*Named for the unspeakable Elbert Gary, chiefly remembered today for his brutality in crushing 300,000 steelworkers striking against the twelve-hour day in 1919.
At first organized labor was grateful to get even a small tow in the door. But working people soon realized that NRA head General Hugh S. Johnson was administering it for the benefit of big business. Such major industries as steel, rubber, petroleum and chemical were allowed to continue sponsoring company unions--effectively blocking real collective bargaining.

The code governing automotive repair was delayed for almost a year while the IAM tried to make NRA officials understand that auto mechanics should not be included in a general industry code covering cleaners, bootblacks, pressers and other service occupations. The IAM, which chartered its first automotive lodge, 442 in New York City, in 1912, organized auto mechanics where possible but with limited success until the establishment of an NRA code for the auto repair industry. Despite unrelenting opposition by the National Automobile Dealers Association (NADA) mechanics flocked to the IAM banner in Akron, Cleveland, Charleston, Chicago, Cedar Rapids, St. Louis, New York, Newark, Philadelphia, San Francisco and many other cities.

Lodge 701 reported that dealers in Chicago signed an NRA pledge to bargain collectively and immediately violated it by sponsoring and financing company unions. Spurred by the NADA Chicago area dealers fought grimly to keep the IAM out. They plastered their shops with anti-IAM propaganda and placards. Violations of the NRA Code were so blatant a federal judge in Chicago actually issued an injunction against the employers--an event so unprecedented Wharton dryly commented it was like a man biting a dog.

In Cleveland, automotive Lodge 1363, chartered in 1919, was down to about fifty members in early 1934. Less than a year later membership had surged to almost a thousand. The business representative reported that committees of volunteers were organizing throughout the area. But getting mechanics signed up was seldom easy. After an organizing meeting in Cedar Rapids one evening GVP Nickerson reported that sixty-seven mechanics asked for membership applications. By daybreak all but a handful were scared off by employer threats and pressure.

When a strike for union recognition in the Twin Cities closed down most garages, a so-called Citizens Alliance imported professional thugs to attack and intimidated pickets. As described in the Journal, "A couple of the garages made a pretense of operating their shops, with two or three scabs and an army of uniformed police, machine guns and tear gas bombs."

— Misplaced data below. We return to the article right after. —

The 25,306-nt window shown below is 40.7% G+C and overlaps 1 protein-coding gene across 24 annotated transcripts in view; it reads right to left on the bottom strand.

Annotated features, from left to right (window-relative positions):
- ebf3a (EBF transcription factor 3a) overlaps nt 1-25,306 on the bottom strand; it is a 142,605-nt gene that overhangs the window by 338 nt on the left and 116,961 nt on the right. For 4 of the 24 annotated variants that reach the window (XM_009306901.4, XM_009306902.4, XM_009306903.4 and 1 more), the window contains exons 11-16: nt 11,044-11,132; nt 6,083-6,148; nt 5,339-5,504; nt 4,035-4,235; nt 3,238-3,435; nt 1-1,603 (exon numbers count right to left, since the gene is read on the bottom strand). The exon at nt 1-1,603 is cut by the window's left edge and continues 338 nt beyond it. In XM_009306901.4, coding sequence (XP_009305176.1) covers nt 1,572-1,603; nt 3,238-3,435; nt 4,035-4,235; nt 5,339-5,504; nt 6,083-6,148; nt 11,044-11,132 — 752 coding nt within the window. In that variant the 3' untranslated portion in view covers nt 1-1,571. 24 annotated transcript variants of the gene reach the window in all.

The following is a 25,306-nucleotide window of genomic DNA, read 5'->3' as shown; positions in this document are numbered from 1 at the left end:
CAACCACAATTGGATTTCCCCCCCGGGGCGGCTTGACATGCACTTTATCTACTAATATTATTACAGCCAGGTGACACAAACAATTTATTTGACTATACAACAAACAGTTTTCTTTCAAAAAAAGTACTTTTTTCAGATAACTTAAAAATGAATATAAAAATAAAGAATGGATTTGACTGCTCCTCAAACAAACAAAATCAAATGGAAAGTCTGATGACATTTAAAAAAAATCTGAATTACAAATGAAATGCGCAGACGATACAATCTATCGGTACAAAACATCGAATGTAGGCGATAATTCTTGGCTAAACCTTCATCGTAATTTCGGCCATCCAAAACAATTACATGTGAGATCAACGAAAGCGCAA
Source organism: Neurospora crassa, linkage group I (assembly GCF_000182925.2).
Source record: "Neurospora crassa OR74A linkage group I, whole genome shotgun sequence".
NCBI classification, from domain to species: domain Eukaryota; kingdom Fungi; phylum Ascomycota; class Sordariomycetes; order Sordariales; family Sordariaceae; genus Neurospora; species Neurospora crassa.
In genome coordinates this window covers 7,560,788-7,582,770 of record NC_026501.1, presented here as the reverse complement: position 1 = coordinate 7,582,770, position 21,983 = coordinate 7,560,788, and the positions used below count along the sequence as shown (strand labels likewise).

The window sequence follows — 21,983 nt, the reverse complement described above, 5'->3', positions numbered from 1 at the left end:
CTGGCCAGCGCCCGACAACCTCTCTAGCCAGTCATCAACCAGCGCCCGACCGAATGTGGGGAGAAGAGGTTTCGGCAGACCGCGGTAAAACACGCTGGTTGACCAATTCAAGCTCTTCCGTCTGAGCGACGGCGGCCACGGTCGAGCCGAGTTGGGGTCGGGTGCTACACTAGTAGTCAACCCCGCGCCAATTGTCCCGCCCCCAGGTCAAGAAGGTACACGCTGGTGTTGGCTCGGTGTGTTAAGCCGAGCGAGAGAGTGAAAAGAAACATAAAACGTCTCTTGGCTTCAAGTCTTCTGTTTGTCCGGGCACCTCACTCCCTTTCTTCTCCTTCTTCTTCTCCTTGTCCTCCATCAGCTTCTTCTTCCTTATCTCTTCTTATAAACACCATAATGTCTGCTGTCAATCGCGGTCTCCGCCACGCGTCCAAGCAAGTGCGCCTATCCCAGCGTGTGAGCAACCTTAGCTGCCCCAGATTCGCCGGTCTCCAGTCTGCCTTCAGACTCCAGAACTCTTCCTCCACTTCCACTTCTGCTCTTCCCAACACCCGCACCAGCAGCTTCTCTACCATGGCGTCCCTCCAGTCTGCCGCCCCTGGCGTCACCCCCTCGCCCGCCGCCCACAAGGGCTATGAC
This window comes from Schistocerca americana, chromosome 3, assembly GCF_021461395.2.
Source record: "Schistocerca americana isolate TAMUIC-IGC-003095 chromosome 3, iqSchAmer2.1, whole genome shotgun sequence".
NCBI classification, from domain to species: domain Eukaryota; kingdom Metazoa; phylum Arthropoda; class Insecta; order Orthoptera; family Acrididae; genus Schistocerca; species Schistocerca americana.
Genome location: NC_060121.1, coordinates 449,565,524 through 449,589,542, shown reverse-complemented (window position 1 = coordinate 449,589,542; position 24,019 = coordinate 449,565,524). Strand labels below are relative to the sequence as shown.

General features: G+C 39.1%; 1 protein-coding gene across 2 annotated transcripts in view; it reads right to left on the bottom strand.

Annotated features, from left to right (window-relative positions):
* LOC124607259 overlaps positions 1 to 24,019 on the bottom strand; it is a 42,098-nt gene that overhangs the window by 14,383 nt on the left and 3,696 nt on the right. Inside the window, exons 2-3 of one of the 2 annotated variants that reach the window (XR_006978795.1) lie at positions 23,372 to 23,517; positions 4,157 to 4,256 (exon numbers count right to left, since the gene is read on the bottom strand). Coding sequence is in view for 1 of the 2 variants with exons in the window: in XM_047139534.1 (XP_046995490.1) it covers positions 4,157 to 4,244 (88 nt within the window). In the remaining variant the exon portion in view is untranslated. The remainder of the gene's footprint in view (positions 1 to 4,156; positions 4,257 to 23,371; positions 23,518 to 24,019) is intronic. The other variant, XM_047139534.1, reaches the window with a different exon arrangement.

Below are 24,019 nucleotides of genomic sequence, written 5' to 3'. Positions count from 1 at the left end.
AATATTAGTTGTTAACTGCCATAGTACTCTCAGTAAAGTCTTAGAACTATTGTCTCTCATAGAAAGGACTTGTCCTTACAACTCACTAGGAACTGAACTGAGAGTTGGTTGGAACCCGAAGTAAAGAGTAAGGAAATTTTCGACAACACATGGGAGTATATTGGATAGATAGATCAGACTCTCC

The Citizens Alliance attempted to frame the local business representative, Herman Husman, who was in the process of getting his citizenship papers. A fink was paid to lure Husman to a meeting at which young mechanics allegedly wanted to learn more about the union. The meeting was a trap, designed to get Husman to make pro-Communist statements. Later when the fink testified that Husman peddled communist propaganda at the meeting, cross-examination revealed him to be a bribe-taking perjurer. Husman got his final papers and garage owners in both Minneapolis and St. Paul came to terms with the IAM. According to the Journal these first contracts provided for union recognition together with wage increases for "75% of the men in the trade."

In San Francisco business agent (and later GVP) George Castleman of Local Lodge 1305 launched a comprehensive organizing drive in January 1934. Starting with approximately 300 members he put together a volunteer organizing committee that covered every auto shop and personally contacted every mechanic in the city. By the end of the year Local Lodge 1305 had almost 1,000 members with more signing up every day. A strike-settling agreement with the dealers association in November 1935 covered 1,700 mechanics and apprentices. The contract provided for an eight hour day, forty-hour week, 90 cents an hour minimum and a $25 a week guarantee. Mechanics paid by the month were guaranteed $140. The contract also provided time-and-a-half for overtime, eight paid holidays and a grievance procedure. Flat rates and piecework were abolished.


Organizing the Office Equipment Industry, The Grand Lodge Research Department, Government FOR the People, Hysteria in High Places



Comments or Suggestions? E-mail the Communications Officer
of Siouxland Lodge 1426 IAMAW
Greg Enright